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Chasing Grace: A New Documentary Series about Women in Tech

6 Oct 2017 9:00am, by

After hearing several women in tech, smart women with bright futures, talk about leaving their jobs, Jennifer Cloer, Founder/Lead Consultant, reTHINKit PR, decided to launch the “Chasing Grace Project,” a six-episode documentary series about women in tech. The trailer debuted at the recent Linux Foundation Diversity Empowerment Summit in LA.

“A young, very talented female programmer recently told me: ‘I don’t want to leave tech but after a year into my first job, I’m considering it,’” said Cloer. So she asked herself, “What can I do to help”

There’s so much at stake, she said. “It take all of us to build a future together,” she said. “This is not just a women’s issue.”

Women leave tech at twice the rate of men, according to the latest National Council on Women in Technology. Over time, hostile work environments will drive away a much as 50 percent of women working in STEM, according to a Harvard Business Review study.

When combined with the projections that computing jobs will more than double by 2020 along with the shortage of competent engineers, the fleeing women become a serious problem.

Enter The Chasing Grace Project. The six-episode documentary series focuses on a range of topics within the Women in Tech (WIT) narrative. Named after US Navy rear admiral Grace Hopper, who was a leading pioneer in computers, the episodes will cover a range of topics including female entrepreneurship, how to access to the best jobs, online harassment. Male allies will be included, like this male founder with a female co-founder who was dismayed to discover how hostile tech is to women by watching the way she was treated.

The series will show how we pave the way forward, said Cloer. “The women we’ve talked to love tech,” she explained. “They love to build; they love to manage projects; they love to bring communities together; they love to invent and innovate. They want to be here. At least for now.”

The series tells the stores of everyday women in tech, not the ones who make the headlines, but the ones doing the day-to-day work. Cloer hopes that by actually hearing their stories of adversity “in gritty detail,” we can also see how they are rising above these difficulties, and paving their own paths to successful careers. So maybe we can learn how to do better and stop the brain drain.

Nithya Ruff, a longtime Silicon Valley executive

Nithya Ruff, a long-time Silicon Valley technology and open source executive, joined the project to pay it forward.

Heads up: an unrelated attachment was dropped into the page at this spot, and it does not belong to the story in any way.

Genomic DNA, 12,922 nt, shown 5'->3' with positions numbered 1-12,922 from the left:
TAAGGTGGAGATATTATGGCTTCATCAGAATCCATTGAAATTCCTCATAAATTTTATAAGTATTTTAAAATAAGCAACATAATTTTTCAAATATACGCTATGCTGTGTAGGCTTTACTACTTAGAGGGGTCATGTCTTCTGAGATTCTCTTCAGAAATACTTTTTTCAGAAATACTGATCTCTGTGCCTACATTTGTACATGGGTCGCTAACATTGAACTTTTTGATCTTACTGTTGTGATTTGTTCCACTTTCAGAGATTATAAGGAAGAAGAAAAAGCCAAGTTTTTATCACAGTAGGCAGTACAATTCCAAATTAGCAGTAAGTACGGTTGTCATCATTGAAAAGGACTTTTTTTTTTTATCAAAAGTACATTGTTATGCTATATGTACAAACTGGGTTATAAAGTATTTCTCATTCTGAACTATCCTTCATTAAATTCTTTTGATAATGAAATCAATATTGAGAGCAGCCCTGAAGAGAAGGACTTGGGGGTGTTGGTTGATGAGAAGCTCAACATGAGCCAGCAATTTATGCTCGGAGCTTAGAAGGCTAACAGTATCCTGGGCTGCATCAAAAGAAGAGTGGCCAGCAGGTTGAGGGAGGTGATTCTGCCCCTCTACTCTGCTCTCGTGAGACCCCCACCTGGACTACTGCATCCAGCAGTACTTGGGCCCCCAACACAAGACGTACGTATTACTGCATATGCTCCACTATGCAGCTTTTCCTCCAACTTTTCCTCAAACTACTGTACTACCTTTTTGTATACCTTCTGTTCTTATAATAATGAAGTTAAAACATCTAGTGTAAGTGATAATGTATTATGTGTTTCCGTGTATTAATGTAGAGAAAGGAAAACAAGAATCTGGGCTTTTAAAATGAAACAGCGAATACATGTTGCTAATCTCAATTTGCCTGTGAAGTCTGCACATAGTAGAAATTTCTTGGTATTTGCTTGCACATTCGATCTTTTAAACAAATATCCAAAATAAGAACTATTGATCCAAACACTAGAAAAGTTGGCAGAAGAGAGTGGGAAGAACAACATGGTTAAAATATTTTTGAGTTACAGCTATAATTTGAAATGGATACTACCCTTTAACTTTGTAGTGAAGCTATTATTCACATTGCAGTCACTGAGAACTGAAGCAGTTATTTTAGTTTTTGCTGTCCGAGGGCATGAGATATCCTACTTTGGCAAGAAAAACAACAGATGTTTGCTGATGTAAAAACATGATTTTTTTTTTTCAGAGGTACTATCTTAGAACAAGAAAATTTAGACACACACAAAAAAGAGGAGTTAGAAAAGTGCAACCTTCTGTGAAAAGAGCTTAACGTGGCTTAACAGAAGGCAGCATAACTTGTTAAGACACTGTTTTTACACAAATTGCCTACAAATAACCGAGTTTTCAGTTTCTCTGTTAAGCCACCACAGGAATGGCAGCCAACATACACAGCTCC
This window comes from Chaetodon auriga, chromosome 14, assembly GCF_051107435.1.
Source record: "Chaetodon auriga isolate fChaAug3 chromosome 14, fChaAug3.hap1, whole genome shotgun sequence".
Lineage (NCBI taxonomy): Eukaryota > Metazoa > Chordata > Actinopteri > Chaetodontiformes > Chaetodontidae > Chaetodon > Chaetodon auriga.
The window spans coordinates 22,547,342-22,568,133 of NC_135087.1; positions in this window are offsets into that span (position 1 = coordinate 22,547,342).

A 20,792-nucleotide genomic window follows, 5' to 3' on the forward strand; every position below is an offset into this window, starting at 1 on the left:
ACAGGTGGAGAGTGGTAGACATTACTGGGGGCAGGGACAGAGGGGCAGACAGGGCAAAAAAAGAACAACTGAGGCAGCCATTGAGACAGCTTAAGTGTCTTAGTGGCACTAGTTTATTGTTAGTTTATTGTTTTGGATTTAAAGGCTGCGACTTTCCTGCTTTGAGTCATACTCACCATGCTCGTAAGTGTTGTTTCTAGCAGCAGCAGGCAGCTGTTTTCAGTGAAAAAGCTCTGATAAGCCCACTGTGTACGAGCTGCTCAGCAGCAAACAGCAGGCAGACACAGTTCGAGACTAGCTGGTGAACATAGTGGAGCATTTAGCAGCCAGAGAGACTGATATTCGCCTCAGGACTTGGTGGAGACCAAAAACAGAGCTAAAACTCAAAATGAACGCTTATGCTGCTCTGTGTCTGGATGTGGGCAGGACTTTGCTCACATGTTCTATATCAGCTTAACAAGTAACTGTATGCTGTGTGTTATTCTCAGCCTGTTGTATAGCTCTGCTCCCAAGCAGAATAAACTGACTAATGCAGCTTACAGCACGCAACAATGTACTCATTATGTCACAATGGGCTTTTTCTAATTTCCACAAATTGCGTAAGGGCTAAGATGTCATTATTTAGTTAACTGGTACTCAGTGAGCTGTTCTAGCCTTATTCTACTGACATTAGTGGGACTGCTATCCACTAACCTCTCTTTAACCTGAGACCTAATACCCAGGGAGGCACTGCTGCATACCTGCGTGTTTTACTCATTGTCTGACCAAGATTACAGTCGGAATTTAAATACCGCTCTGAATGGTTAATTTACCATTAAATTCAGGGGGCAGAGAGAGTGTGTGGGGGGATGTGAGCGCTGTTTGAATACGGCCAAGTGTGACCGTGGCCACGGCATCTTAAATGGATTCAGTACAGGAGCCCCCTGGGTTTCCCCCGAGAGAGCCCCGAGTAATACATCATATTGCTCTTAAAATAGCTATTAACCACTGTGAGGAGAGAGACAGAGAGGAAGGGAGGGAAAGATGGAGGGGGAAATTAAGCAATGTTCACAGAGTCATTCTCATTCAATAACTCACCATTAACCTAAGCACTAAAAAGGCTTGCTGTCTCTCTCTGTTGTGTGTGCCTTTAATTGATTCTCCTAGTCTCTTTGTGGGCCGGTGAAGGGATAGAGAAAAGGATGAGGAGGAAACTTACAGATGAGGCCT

She made her career in the open source tech space. “There’s a value to my longevity and my myriad experiences in big and small companies across Silicon Valley for many, many years,” Ruff said in an interview, “and in persisting, driving, succeeding in that space.”

To be a leader, she said, you need to see other people like you and watch how they handle being a leader. You need archetypes and roll models, and you need people you feel comfortable with to go ask business culture questions.

Her hope is that younger women coming into technology can have blueprints, success stories, and roll models, other women that they can see. “This lets them know this is an industry for me, this is somewhere I can succeed,” Ruff stated.

Cassidy Williams, Software Developer

Cassidy Williams, a software developer interviewed for the film, said that she loves working in tech. “As crazy as the community might be,” she said, “I’ve always loved building things. I want to be there on the front lines helping this community grow.” At the same time, she talked about working at a startup with an all-male board and the men wielding the power were all male. A lot of the men in power were less experienced that the women reporting to them. Women who could have been promoted. But weren’t.

Williams says in the video clip that being a woman in technology feels like walking a tightrope.   You can’t be too female, she said, because being so makes it so you can’t always relate to your coworkers. “Sometimes you feel like you’re a part of this fun, nerdy group, and other parts of it where you’re like, I’m so alone.”

Katheryn Brown, entrepreneur

Entrepreneur Katheryn Brown talked about the inequities from the start. “If you’re a young guy and you’re coming out of Stanford, wearing a hoodie, you can have very high aspirations and be very rebellious people think you’re a super-genius. If you’re a woman and you do the same thing, they think you’re a bitch. It’s a big problem.”

There’s a wage gap, she said, but there’s also a perks and respect gap, which is worth just as much as money.

In the trailer, Ruff said, “The only way to change a bro culture is to be in it.” If women aren’t there, if they’re not in positions of leadership, nothing changes.

“Chasing Grace to me means embracing the complete power and grace of who we are as women,” she said. “And to know your time is here, your time is now, and to be everything you can be right now.”

The trailer is live, first episode is expected to come out in January. The Linux Foundation and the Cloud Foundry Foundation are early sponsors, but Cloer is looking for more sponsors to finish all six episodes.

Interested? You can read more on Cloer’s blog, sign up on the website for regular updates and follow them on Facebook, Twitter and Instagram.

Cloud Foundry and The Linux Foundation are sponsors of The New Stack.

Feature image: Jennifer Cloer.


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